December 12, 1981, Chandigarh
Left hand bat
Slow left arm orthodox
Middle order batter
B Yograj Singh
When all is well with Yuvraj Singh, he hits the ball as clean and long as it has ever been hit. When all is not well, he looks so awkward you forget he can hit the ball clean and long. All has been well with Yuvraj more often in limited-overs cricket, where he can be effortless and brutal at the same time, than in Tests, though his form and consistency has been on the decline since his comeback following a recovery from a rare form of germ cell cancer in 2012. When he started off, though, his athleticism on the field and his canny left-arm spin made him a key one-day player as Indian cricket went through a makeover at the turn of the century.
Yuvraj's father, Yograj, who played one Test for India, was what Mike Agassi was to Andre. So obsessed was he with Yuvraj's cricket that he took a skating gold medal off his young son's neck and threw it out of the car. "From now on, you are going to play cricket." And from then on he has played cricket. The major shift came when, at 15, he carried kitbags in crowded local trains, living away from his parents and a luxurious life in Punjab. At 18 he was shredding a strong Australian attack, in only his second ODI, in the Champions Trophy in 2000.
Soon Yuvraj would become India's middle-order lynchpin, forming fruitful partnerships first with Rahul Dravid and then with MS Dhoni. Both batsmen, superb ODI operators in their own right, credited their success to Yuvraj's ability to score at will. Testament to Yuvraj's importance is that when he was dropped from the ODI side in 2010, it was the first such occurrence since he cemented his place in the Indian team. His ODI career is full of highlight reels, with the biggest impact being his contribution to India's World Cup triumph in 2011 - 362 runs, 15 wickets, and four Man-of-the-Match awards, and the Player of the Tournament. That put to shade even his awesome achievement in the World T20 triumph in 2007, where he famously hit a Stuart Broad over for six sixes.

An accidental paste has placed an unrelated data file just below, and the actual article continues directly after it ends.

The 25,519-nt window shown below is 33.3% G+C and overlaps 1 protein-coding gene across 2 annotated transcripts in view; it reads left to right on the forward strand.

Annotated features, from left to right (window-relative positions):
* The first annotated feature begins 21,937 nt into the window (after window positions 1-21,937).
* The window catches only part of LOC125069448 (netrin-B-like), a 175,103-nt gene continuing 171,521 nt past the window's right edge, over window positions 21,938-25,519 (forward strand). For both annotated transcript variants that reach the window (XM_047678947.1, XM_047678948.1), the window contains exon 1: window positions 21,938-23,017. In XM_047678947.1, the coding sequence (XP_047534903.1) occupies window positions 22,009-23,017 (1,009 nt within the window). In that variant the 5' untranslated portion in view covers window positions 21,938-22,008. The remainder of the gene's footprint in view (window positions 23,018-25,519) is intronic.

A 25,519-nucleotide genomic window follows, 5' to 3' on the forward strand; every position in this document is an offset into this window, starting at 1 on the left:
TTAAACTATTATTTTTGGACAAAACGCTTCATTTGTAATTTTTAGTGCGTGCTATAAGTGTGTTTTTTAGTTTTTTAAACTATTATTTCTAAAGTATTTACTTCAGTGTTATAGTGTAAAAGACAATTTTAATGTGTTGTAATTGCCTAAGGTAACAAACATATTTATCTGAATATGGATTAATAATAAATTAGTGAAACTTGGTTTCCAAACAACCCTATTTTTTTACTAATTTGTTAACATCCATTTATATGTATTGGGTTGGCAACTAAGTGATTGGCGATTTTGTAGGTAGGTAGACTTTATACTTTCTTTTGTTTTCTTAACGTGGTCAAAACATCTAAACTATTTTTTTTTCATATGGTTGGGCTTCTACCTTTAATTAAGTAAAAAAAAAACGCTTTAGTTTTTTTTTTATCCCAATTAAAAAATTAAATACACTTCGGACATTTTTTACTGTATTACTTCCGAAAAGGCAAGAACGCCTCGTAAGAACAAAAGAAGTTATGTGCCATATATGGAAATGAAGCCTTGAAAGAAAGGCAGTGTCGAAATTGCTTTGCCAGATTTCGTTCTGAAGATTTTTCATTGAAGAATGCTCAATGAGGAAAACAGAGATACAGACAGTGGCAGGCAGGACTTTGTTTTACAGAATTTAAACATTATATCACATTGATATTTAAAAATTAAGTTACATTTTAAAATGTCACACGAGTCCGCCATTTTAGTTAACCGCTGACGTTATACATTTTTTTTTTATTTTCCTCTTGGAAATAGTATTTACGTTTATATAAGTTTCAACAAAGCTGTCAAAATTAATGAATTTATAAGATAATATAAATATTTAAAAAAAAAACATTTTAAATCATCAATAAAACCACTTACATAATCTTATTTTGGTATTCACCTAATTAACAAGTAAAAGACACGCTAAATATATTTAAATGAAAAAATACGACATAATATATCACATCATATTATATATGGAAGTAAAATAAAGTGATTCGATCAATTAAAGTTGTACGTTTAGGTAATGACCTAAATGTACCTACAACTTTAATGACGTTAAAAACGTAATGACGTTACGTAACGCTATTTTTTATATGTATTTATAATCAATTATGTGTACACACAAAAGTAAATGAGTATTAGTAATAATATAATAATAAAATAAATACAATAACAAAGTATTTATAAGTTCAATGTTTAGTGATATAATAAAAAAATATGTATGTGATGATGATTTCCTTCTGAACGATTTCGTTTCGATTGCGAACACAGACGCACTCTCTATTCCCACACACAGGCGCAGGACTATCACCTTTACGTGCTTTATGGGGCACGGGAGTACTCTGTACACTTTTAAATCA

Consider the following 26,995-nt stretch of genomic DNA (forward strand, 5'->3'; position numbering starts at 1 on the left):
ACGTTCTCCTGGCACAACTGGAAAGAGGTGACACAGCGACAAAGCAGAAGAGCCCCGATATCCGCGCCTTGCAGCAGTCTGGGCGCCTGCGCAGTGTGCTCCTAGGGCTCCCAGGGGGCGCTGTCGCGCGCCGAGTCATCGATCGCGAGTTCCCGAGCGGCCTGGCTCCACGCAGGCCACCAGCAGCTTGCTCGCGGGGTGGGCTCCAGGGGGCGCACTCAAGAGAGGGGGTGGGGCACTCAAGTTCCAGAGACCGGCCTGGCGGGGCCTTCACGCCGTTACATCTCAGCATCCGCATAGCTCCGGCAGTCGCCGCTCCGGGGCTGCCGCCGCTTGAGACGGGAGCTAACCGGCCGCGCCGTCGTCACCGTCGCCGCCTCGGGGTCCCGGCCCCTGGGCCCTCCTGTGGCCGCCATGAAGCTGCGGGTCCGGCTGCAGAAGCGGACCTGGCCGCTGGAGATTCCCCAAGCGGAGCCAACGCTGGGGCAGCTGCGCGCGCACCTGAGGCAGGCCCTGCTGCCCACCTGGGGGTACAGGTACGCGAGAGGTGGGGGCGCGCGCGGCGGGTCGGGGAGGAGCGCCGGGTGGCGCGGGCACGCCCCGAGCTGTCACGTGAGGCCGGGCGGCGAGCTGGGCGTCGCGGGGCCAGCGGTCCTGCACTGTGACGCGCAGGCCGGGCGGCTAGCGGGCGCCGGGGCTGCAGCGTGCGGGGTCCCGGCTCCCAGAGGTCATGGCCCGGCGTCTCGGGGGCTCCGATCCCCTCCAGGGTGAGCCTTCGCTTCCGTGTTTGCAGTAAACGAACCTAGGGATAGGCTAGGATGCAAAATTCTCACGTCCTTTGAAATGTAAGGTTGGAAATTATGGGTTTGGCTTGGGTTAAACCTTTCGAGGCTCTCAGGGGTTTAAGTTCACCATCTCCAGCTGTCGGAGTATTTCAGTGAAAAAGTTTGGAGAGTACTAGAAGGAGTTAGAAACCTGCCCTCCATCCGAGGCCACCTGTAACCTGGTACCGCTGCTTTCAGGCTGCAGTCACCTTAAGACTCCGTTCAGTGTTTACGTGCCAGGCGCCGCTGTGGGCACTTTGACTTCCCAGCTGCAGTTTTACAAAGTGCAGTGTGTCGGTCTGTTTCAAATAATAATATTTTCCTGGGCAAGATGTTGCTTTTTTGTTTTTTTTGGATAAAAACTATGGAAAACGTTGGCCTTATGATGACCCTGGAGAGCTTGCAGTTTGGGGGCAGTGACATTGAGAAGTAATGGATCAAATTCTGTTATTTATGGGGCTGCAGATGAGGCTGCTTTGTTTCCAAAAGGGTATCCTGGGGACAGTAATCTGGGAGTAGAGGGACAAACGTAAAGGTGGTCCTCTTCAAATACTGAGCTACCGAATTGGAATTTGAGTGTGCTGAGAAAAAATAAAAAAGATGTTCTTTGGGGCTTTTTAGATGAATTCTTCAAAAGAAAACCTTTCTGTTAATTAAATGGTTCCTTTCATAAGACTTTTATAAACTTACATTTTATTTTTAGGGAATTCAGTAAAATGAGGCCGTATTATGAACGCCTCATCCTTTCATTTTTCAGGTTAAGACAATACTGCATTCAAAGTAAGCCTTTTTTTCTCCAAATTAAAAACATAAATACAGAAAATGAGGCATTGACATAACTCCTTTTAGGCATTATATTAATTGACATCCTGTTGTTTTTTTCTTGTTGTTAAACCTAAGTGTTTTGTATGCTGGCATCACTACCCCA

However, his limitations have manifested themselves in Tests, where he has struggled both against the seaming and swinging ball, and quality spin. Apart from three shining innings - a sparkling century on a Lahore greentop, another from 61 for 4 against Pakistan, and an unbeaten 85 in a successful chase of 387 in Chennai - his Test career doesn't have much to write home about.
The World Cup win in 2011 was the biggest moment of his cricket career, but soon after that came the biggest challenge of his life, when he was diagnosed cancer which required a two-and-a-half month treatment in the USA. He returned home after completing his chemotherapy in April 2012, fairly confident that he could resume his duties on the cricket field reasonably quickly and in August he was named in India's squad for the World T20 in Sri Lanka.
In January 2013, poor form and fitness led to his ouster from the team. But a visibly slimmer and fitter Yuvraj emerged from a training stint in France in October and hit an unbeaten 35-ball 77 in a T20I against Australia on his comeback. But lack of consistency meant he was out of the ODI mix after the tour of South Africa in December 2013.
Even as his form dipped, Yuvraj continued to be a hot pick at the IPL auction, picking up contracts worth over a million dollars in 2014 ($2.33 million or Rs 14 crore to RCB), 2015 ($2.67 million or Rs 16 crore to Delhi Daredevils) and 2016 ($1.04 million or Rs 7 crore to Sunrisers Hyderabad). The hype surrounding him didn't transcend onto the cricket field, however, and the low point was a laboured 21-ball 11 in the final of the 2014 World T20 which resulted in India losing momentum and eventually the title to Sri Lanka.
In January 2016, he made yet another international return, in Australia, for the T20 stretch leading into the World T20, where a twisted ankle curtailed his tournament. He hadn't had a great time at the World T20, his 52 runs coming at an average of 13.00 and a strike rate of exactly 100, and at 34, his international future seemed in doubt.
A splendid 2016-17 Ranji Trophy season - 672 runs at 84.00 - brought him back into contention, however, and the selectors recalled him to the ODI squad - for the first time since December 2013 - for the home series against England in early 2017.
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